By Joe Petrowski

All retail is under enormous pressure primarily driven by on-line purchases, but some industries have been especially hard hit—none more so than retail banking. In the past retail bank branches were a salvation for retail fuel and convenience merchants who were unable to generate site cash flow that provided a suitable return on invested capital. That was because, very often, marketers had secured the exceptional corner lot with parking, egress and smaller remediation costs to turn that site from fuel marketing to a money center.

But over the past 10 years the number of retail bank branches has declined from 110,000 to 57,000 today, and with more on-line banking, ATMs and supermarket financial kiosks that trend should continue. A banking association projects another 10,000 decline in 10 years, and 2/3rds of all Americans now bank online.

The breakdown of retail branches by bank is as follows:

  • Wells Fargo                    6,600
  • JPMorgan/Chase           5,900
  • Bank of America            5,700
  • US Bancorp                    3,800
  • PNC                                3,700
  • BB&T                              2,800
  • Regional Financial          2,300
  • TD Bank                          2,000
  • Sun Trust                        1,700
  • Fifth/Third                      1,500
  • Other regionals              21,000
  • Total                               57,000

Should the major banks decide to expand their retail banking (unlikely given their public statements), that expansion will happen through acquiring regional banks, expanding and consolidating existing sites and using kiosks and ATMs in convenience stores, malls and supermarkets. Simply put, the demand for that failed gas station is over. The same banking association believes we can live with 50,000 sites serving 320 million Americans, or 6,400 people per site.

And the pharmacy segment in the US has grown from 50,000 sites 10 years ago to 64,000 today, but that has stalled over the last four years as with the advent of script mail order delivery.

The stark reality on fueling sites is that industry wide in the U.S. we have:

  • Built an average of 1,500 stations/year over last 20 years (mostly truck stops, and in Florida, the Southwest and other retirement enclaves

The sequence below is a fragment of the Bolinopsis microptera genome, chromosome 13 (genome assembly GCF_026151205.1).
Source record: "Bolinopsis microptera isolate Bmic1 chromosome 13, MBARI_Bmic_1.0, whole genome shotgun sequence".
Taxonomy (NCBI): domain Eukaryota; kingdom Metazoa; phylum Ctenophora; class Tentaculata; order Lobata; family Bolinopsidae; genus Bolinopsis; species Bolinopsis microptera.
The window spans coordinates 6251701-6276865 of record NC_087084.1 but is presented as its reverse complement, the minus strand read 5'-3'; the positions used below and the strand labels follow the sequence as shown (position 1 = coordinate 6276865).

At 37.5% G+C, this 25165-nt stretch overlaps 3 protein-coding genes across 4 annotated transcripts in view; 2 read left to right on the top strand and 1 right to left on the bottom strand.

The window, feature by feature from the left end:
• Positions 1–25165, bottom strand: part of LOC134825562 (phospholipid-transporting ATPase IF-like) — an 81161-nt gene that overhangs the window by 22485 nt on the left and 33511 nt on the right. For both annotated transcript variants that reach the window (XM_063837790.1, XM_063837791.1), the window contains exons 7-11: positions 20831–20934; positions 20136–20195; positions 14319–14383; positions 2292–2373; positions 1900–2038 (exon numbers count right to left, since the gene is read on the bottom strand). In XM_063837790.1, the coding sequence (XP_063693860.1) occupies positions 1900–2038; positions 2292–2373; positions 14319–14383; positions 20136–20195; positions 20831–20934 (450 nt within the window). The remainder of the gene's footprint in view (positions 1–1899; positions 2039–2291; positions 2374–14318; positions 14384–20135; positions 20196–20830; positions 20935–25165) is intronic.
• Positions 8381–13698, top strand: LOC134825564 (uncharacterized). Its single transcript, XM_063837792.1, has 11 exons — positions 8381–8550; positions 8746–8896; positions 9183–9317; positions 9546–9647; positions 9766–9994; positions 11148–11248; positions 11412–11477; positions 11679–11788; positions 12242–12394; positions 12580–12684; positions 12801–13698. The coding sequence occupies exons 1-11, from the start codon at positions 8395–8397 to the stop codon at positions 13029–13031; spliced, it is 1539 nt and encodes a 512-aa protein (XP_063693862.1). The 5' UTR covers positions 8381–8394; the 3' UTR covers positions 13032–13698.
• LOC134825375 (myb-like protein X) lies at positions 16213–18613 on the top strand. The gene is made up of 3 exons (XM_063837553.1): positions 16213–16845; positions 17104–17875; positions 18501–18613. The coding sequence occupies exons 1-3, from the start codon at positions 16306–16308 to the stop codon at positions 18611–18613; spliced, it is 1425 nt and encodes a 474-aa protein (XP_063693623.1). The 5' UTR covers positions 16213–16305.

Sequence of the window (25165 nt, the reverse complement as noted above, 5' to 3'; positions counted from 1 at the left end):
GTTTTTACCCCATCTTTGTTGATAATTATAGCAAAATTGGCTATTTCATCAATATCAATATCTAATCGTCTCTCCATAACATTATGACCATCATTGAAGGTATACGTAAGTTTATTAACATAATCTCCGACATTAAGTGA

• Sold an average of 1,100 stations/year for higher and better use with the rate now down to 500 stations/year with the satiated appetite of banks and chain pharmacies
  • Closed 4,600 stations/year on average over the last 20 years though that rate is slowing to approximately 500 stations/year after the fulfillment of EPA requirements

What this means is a retail fuel and convenience operator must look to his or her current operation to survive. The real estate cavalry of banks and pharmacies is not arriving any time soon. There will be great consolidation and acquisition opportunities for chain retailers no longer facing competition from the alternate use crowd, but long term site viability will depend upon operational excellence and that always translates to fuel volume and an inside offering of food and beverages along with cost control.


Joe Petrowski has had a long career in international commodity trading, energy and retail management and public policy development. In 2005, he was named President and CEO of Gulf Oil LP and elected to the Gulf Oil LP Board of Directors. In October 2008, he was named CEO of the now combined Gulf Oil and Cumberland Farms, whose annual revenues exceed $11 billion and who now operates in 27 states. In September 2013, Petrowski stepped down as CEO of The Cumberland Gulf Group. He is now the Managing Director of Mercantor Partners, a private equity firm investing in convenience and energy distribution. Joe is also a member of the Gulf, Green Print LLC and Yesway where he also serves as leadership advisor.